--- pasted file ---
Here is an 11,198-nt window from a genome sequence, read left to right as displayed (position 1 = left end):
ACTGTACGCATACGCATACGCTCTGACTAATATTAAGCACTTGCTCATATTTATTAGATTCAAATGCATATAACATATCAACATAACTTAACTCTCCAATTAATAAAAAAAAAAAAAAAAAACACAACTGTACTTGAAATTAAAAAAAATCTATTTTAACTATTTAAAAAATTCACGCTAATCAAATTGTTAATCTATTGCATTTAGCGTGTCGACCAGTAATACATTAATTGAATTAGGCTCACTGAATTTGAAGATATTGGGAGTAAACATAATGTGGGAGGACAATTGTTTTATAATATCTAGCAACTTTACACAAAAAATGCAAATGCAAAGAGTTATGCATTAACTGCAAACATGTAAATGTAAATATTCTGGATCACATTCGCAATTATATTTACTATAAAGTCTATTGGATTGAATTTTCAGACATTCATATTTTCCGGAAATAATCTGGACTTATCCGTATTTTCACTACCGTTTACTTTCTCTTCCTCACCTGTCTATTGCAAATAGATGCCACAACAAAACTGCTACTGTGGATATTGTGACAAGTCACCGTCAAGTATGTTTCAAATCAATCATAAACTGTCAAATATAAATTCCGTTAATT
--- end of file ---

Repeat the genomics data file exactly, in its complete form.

Here is an 11,198-nt window from a genome sequence, read left to right as displayed (position 1 = left end):
ACTGTACGCATACGCATACGCTCTGACTAATATTAAGCACTTGCTCATATTTATTAGATTCAAATGCATATAACATATCAACATAACTTAACTCTCCAATTAATAAAAAAAAAAAAAAAAAACACAACTGTACTTGAAATTAAAAAAAATCTATTTTAACTATTTAAAAAATTCACGCTAATCAAATTGTTAATCTATTGCATTTAGCGTGTCGACCAGTAATACATTAATTGAATTAGGCTCACTGAATTTGAAGATATTGGGAGTAAACATAATGTGGGAGGACAATTGTTTTATAATATCTAGCAACTTTACACAAAAAATGCAAATGCAAAGAGTTATGCATTAACTGCAAACATGTAAATGTAAATATTCTGGATCACATTCGCAATTATATTTACTATAAAGTCTATTGGATTGAATTTTCAGACATTCATATTTTCCGGAAATAATCTGGACTTATCCGTATTTTCACTACCGTTTACTTTCTCTTCCTCACCTGTCTATTGCAAATAGATGCCACAACAAAACTGCTACTGTGGATATTGTGACAAGTCACCGTCAAGTATGTTTCAAATCAATCATAAACTGTCAAATATAAATTCCGTTAATT